Books in the time of corona

“Trump and his acolytes are never more comfortable than when they are defending expressions of bigotry as plain common sense, and accusing their liberal critics of being oversensitive snowflakes who care more about protecting “those people” than they do about you.”

What we are seeing now, trapped in our homes, sequestered from one another, is the breakdown of many of our institutions—most starkly capitalism, and more subtly education. What we are seeing now is a case for education. Not just education reform, not just a restructuring of our national syllabus, a redesign of the funding structures, and not only a push back against the inherent inequalities within our current system. No, what we are living through is a wake-up call that we have let the education slide for far too long.

I would like to make a distinction before diving in: There is a difference between being educated and having gone to school. Some of the most educated people the world has produced have never stepped foot inside of a school.

In this country, for as long as I have been alive, we have let religious zealots and sociopathic political grifters drive the narrative around education and school. In doing so we have allowed ourselves to be divided into two categories: educated “elites” and “real” Americans. We have allowed for one side to be painted as honorable, focused on the “real things.” You know, like, “kitchen table” topics. Meanwhile the other side supposedly has their head buried in a book, and too far up its own ass to realize “what is really going on” and too elitist to see the other side as real Americans.

We have let education—something that is free to everyone, a guaranteed right—become the newest face of the culture wars. The irony is that if you were even the least bit educated you’d be able to see that this is by design; you’d be able to discern that education has always been used as a cudgel to divide the haves from the have-nots. I have noticed this dynamic play out in my lifetime, and I know enough to know that what I am experiencing is nothing new.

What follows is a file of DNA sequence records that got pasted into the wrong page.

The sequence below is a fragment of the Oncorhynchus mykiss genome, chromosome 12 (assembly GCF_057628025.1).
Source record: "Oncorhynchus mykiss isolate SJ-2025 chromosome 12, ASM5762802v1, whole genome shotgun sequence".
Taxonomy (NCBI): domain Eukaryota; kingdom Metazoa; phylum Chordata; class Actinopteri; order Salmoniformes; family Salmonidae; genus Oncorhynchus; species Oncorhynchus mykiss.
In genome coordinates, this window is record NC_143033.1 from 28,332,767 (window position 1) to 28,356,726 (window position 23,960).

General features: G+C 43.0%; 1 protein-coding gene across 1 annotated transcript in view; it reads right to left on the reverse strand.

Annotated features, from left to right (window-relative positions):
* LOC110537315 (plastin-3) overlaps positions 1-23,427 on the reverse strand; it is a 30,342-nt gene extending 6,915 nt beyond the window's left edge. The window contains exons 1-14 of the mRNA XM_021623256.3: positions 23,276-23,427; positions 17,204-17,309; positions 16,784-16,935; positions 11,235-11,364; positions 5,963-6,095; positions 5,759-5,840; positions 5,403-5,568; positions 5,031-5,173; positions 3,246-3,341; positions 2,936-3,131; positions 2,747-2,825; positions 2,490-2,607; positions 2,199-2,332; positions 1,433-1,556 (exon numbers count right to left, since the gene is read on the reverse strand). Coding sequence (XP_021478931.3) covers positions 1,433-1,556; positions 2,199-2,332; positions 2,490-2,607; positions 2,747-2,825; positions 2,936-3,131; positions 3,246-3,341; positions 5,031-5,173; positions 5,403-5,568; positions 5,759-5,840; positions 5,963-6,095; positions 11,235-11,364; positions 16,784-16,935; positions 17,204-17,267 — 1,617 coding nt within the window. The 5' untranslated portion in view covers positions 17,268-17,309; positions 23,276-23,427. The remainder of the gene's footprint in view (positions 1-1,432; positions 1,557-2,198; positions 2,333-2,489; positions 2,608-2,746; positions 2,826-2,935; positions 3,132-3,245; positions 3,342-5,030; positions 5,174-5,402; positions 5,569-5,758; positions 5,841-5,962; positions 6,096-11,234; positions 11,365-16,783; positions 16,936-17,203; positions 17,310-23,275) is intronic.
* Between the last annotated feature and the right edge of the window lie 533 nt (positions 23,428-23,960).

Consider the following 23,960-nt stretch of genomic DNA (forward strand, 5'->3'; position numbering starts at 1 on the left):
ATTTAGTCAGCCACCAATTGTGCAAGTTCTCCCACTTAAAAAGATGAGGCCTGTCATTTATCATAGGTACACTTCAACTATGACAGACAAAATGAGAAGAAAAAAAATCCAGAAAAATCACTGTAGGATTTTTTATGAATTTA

We have sat by as selfish self-appointed religious maniacs turn our schools into proxy churches. Places where we worship at the altar of an infallible United States, where we learn about the glory of God at the expense of sexual education, world history, and critical thought. We have not pushed back hard enough against those who are depriving us of critical thought and analysis. By the way you can be religious—hell, even pious—and still be critical and analytical. Just ask Martin Luther, or his more modern namesake Martin Luther King Jr..

Are there currently gross inequities in our educational system? Absolutely yes. And yet the places with some of the most vulnerable people—you know the so-called “shit-hole” ones—are still producing beautiful humans with an analytical eye towards equity and liberation. Just look to William Kamkwamba for one of the most recent examples.

Bernard Marks, a survivor of the Holocaust, and frequent critic of this administration, is not just being hyperbolic when he warns us about flirting with fascism. He educated himself, during his time in concentration camps, never forgetting to think deeply about how it was that he ended up in one. And after he was liberated he continued to learn. He never stopped learning and educating us about mass atrocities.

This seems like a good point to make another distinction: There is a difference between being poor and being dumb. Case in point: During the last election (which seems like a lifetime ago!) the poorer the county, the stronger the Clinton support. Clinton easily won all counties with over 25 percent poverty levels. Meanwhile, it is not a coincidence the largest concentrations of Trump supporters come from the least educated states in our country. Here is one more tidbit on that: Democrats who crossed over to vote for Trump were the least likely demographic to engage in analytical thinking.